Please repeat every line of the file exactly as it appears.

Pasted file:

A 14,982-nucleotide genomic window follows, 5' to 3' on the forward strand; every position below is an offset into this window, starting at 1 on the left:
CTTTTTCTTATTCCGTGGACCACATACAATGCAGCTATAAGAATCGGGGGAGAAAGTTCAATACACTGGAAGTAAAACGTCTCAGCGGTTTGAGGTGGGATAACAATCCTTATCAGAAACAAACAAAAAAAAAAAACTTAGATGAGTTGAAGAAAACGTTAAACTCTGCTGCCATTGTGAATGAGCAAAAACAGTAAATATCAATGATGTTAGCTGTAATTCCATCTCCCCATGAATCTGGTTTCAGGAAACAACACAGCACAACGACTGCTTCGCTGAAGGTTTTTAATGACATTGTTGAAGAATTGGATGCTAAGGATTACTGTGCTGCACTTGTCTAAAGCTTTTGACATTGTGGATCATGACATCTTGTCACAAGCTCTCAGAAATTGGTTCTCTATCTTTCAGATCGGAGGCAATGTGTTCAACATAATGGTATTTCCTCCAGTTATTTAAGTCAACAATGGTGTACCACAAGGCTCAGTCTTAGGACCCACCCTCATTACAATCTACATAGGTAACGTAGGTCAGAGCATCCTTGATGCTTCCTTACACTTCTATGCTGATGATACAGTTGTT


A 14,982-nucleotide genomic window follows, 5' to 3' on the forward strand; every position below is an offset into this window, starting at 1 on the left:
CTTTTTCTTATTCCGTGGACCACATACAATGCAGCTATAAGAATCGGGGGAGAAAGTTCAATACACTGGAAGTAAAACGTCTCAGCGGTTTGAGGTGGGATAACAATCCTTATCAGAAACAAACAAAAAAAAAAAACTTAGATGAGTTGAAGAAAACGTTAAACTCTGCTGCCATTGTGAATGAGCAAAAACAGTAAATATCAATGATGTTAGCTGTAATTCCATCTCCCCATGAATCTGGTTTCAGGAAACAACACAGCACAACGACTGCTTCGCTGAAGGTTTTTAATGACATTGTTGAAGAATTGGATGCTAAGGATTACTGTGCTGCACTTGTCTAAAGCTTTTGACATTGTGGATCATGACATCTTGTCACAAGCTCTCAGAAATTGGTTCTCTATCTTTCAGATCGGAGGCAATGTGTTCAACATAATGGTATTTCCTCCAGTTATTTAAGTCAACAATGGTGTACCACAAGGCTCAGTCTTAGGACCCACCCTCATTACAATCTACATAGGTAACGTAGGTCAGAGCATCCTTGATGCTTCCTTACACTTCTATGCTGATGATACAGTTGTT